Most of the students who drop out of an online course apparently do so during the first week. Again, a large number of dropouts will be those who never even logged in. Those people might be lost as course participants, unless you are willing to write a personal email to each and every one of them (which might not be very practical in a MOOC). One way to prevent this might be sending an email with instructions on how to join and how to use the platform before the course starts. Or you might try one of the solutions I offered in this short tutorial:






Icebreakers are very important during the first week and they can serve both to introduce the participants to the platform and to each other.

I looked at icebreakers in more detail here:






If you have managed to get your course participants to join and introduce themselves, you are off to a good start. If you want to keep your learners engaged, however, you need to prepare well before that first week. I think the battle for participation is won or lost before the course begins and that's where course design plays a vital role. Still, even if you have designed a most wonderful, most engaging course and survived the first week, don't sit back and relax just yet. A lot of people disengage soon after the first week and again, as a learner, I have done this many times. Some of the courses I dropped out of were really great and I am sorry I didn't persevere, but, you know, life happens.

In my second PowerPoint presentation I looked at some ways you can keep your learners engaged in later weeks and some measures you can take if things don't go all that well:




And I apologise for the way that video ended abruptly. I was using the free version of Screencast-o-matic back then. I have upgraded in the meantime and I hope to write a separate blog post about this great and inexpensive tool. I also hope to write a blog post about badges. I love badges as a learner and I find them very motivating, but they deserve a separate blog post.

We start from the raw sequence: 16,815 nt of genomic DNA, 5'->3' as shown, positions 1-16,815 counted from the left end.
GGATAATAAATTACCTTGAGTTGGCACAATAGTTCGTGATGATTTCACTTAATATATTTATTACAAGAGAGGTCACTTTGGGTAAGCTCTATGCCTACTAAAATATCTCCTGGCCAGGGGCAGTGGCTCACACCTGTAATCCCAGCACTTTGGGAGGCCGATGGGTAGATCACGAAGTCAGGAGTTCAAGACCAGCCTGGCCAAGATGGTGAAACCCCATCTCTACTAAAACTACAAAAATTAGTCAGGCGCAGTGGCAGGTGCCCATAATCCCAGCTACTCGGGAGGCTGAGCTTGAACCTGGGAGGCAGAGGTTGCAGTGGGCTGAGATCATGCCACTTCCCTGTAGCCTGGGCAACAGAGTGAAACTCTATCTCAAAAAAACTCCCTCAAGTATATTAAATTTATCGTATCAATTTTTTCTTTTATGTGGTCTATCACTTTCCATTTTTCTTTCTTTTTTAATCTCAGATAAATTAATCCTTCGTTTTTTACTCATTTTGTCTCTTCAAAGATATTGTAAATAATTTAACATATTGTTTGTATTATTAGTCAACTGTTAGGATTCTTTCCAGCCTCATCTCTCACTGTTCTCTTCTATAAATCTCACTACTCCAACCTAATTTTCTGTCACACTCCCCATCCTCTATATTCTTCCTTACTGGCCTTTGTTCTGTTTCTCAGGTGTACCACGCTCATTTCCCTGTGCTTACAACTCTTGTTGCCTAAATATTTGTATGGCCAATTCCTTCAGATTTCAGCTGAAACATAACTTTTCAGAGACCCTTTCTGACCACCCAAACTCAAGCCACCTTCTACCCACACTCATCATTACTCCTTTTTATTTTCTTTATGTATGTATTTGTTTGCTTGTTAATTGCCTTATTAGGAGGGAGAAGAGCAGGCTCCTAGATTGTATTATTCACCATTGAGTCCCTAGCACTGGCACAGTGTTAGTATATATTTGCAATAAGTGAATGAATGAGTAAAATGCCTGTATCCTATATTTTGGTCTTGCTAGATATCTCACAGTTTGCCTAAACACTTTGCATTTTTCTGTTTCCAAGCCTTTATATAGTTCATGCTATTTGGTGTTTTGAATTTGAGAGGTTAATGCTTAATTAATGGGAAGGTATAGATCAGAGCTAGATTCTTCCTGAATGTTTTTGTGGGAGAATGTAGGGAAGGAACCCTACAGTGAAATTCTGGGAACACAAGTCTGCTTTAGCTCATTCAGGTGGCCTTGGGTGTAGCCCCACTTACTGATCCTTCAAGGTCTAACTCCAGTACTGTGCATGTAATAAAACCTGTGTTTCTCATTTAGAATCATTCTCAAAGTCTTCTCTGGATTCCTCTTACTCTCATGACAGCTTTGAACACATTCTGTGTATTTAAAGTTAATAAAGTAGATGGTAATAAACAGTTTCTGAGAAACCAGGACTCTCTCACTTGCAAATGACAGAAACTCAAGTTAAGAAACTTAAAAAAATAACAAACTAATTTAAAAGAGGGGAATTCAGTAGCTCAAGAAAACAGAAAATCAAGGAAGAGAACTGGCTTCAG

There are no easy answers to how you motivate your online learners. The fact that you have created a great course and offered it for free should be enough to make you proud. Online learning is different from face-to-face learning and we shouldn't expect the same level of commitment from our online participants that we get in our classrooms. Besides, if the course stays online and if it stays open, people will keep returning to it, the way I returned to this post after almost two months. I would love to see more online courses that stay open for participation year-round and where people can keep connecting to each other and to the instructor whenever they decide to.


Monday, 22 January 2018

My Blog is Ten Years Old



I started this blog ten years ago on this very day. I had just bought my first internet-enabled computer (back then the digital divide was a real thing and Serbia was really lagging behind other countries). The whole wide world was opening before my eyes and that's when I joined my first two EVO sessions. One of the sessions I had joined was Blogging for Educators and, with the help of the moderators, I started this blog. It was January 2008.

I have always liked writing, so I quickly became passionate about blogging. Back then, many English teachers were. There was a whole network of bloggers and we supported each other. Then, one by one, we got a little tired. A lot of us started blogging less and less often. To me, this happened gradually and I was in denial for a long time. No, my blog was doing fine, no, I was still passionate about blogging, I just didn't update as often any more. Several times I declared that my blog was out of hibernation, that I was back. Then, some two years ago, I had to admit it to myself: I had given up blogging, maybe for good.